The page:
The Yangqin originated from Persia and Arabia, where it was called the psaltery.From Persia, the psaltery also spread to Europe. Thus, this instrument can be seen around the world, though under different names. The English Dulcimer, Hungarian Cimbalom, Greek Psallo, French Tympanon, Japanese Yankin, Korean, Yanggum, Thai Kim and Mongolian Yoochin all originated from the psaltery.
The Yangqin was introduced during the Ming Dynasty (1367-1644) and first became in Guangdong province, and was soon spread across the whole of China. Its clear, bright timbre, with a wide range, makes it a popular solo instrument as well as a suitable accompaniment to other instruments, especially the Erhu.
The Yangqin is played by using 2 slender bamboo sticks. Traditionally, the Yangqin has 2 sound bridges and its tones are arranged in pentatonic scales. After 400 years of improvement, the Yangqin has developed to have 5 sound bridges and is tuned with full semitones. Various techniques of playing the Yangqin has been developed over the years, making it a very versatile instrument. The Yangqin plays an important role in the Chinese Orchestra.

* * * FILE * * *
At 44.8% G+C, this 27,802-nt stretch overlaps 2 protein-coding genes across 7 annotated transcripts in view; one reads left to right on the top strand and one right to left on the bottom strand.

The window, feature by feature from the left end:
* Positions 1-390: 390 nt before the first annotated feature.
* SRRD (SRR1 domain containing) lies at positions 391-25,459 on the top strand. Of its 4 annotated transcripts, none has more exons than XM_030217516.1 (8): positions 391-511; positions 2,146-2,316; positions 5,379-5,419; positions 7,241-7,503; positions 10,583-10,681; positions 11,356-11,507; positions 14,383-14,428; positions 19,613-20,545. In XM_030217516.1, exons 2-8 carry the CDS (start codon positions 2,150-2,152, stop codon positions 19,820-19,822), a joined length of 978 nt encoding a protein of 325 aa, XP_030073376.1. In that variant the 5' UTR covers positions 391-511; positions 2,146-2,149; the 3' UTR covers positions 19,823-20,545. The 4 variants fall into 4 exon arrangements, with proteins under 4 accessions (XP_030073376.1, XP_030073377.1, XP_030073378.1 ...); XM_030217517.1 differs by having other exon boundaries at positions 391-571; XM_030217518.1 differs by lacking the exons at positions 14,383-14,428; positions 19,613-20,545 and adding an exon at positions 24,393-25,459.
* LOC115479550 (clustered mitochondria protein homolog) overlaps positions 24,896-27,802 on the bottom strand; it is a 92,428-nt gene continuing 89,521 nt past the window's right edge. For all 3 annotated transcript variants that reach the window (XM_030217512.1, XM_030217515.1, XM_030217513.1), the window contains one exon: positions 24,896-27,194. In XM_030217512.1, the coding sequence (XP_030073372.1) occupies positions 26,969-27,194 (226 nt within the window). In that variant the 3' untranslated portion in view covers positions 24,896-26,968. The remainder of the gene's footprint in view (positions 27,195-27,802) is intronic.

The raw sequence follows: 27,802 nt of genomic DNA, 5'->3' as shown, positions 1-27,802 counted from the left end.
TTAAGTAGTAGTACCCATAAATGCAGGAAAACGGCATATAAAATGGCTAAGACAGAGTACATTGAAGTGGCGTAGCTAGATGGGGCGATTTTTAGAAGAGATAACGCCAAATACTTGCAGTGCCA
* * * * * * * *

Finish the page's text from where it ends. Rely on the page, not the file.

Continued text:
Famous compositions for the Yangqin includes The General's Command, Dragon Boats and 'The Yellow River' Yangqin Concerto, which is by Xian Xinghai and arranged by Qu Chunquan for his daughter, Qu Jianqing.
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